Astrocytes deficient in circadian clock gene Bmal1 show enhanced activation responses to amyloid-beta pathology without changing plaque burden

Celia A. McKee, Jiyeon Lee, Yuqi Cai, Takashi Saito, Takaomi Saido, Erik S. Musiek

Research output: Contribution to journalArticlepeer-review

3 Scopus citations

Abstract

An emerging link between circadian clock function and neurodegeneration has indicated a critical role for the molecular clock in brain health. We previously reported that deletion of the core circadian clock gene Bmal1 abrogates clock function and induces cell-autonomous astrocyte activation. Regulation of astrocyte activation has important implications for protein aggregation, inflammation, and neuronal survival in neurodegenerative conditions such as Alzheimer's disease (AD). Here, we investigated how astrocyte activation induced by Bmal1 deletion regulates astrocyte gene expression, amyloid-beta (Aβ) plaque-associated activation, and plaque deposition. To address these questions, we crossed astrocyte-specific Bmal1 knockout mice (Aldh1l1-CreERT2;Bmal1fl/fl, termed BMAL1 aKO), to the APP/PS1-21 and the APPNL-G-F models of Aβ accumulation. Transcriptomic profiling showed that BMAL1 aKO induced a unique transcriptional profile affecting genes involved in both the generation and elimination of Aβ. BMAL1 aKO mice showed exacerbated astrocyte activation around Aβ plaques and altered gene expression. However, this astrogliosis did not affect plaque accumulation or neuronal dystrophy in either model. Our results demonstrate that the striking astrocyte activation induced by Bmal1 knockout does not influence Aβ deposition, which indicates that the effect of astrocyte activation on plaque pathology in general is highly dependent on the molecular mechanism of activation.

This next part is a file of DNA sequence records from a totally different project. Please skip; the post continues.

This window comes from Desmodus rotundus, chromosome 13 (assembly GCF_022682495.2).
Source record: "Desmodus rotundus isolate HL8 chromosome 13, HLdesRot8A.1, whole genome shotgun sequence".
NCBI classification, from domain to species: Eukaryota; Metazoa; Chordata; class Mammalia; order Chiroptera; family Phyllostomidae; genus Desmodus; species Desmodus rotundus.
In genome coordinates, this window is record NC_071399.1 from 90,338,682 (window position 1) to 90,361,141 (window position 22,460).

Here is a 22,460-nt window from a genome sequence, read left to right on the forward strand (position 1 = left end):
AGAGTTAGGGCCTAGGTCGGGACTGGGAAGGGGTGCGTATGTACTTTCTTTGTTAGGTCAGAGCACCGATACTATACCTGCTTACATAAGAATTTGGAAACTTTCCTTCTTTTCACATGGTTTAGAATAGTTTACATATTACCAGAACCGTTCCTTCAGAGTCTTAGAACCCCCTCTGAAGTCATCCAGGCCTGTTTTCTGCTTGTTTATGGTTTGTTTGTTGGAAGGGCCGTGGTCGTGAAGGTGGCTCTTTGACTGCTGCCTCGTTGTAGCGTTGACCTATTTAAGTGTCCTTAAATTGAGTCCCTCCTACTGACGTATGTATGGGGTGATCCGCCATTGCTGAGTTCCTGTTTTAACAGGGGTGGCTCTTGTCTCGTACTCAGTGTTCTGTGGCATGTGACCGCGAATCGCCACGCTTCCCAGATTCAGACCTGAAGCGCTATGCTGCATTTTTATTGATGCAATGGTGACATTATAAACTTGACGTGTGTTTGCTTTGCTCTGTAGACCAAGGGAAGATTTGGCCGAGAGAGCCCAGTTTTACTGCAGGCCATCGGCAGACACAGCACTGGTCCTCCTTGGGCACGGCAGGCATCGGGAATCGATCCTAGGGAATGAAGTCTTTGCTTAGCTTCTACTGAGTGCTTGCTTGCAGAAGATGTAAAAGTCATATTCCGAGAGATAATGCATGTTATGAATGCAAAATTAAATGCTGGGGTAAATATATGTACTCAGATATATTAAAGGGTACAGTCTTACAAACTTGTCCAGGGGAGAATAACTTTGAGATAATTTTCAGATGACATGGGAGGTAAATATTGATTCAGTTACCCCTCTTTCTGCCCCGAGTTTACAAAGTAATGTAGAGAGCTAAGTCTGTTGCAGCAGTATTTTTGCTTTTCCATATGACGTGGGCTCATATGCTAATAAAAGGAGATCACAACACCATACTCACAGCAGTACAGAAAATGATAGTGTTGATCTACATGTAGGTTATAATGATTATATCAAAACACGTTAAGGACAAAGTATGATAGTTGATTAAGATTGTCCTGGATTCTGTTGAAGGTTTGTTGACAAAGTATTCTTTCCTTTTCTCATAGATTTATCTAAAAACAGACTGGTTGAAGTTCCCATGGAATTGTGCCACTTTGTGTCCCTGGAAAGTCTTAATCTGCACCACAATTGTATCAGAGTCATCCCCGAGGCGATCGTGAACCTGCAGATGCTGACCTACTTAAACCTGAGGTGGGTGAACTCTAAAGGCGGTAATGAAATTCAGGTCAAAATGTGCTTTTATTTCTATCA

Original languageEnglish
Article number1796
JournalScientific reports
Volume12
Issue number1
DOIs
StatePublished - Dec 2022

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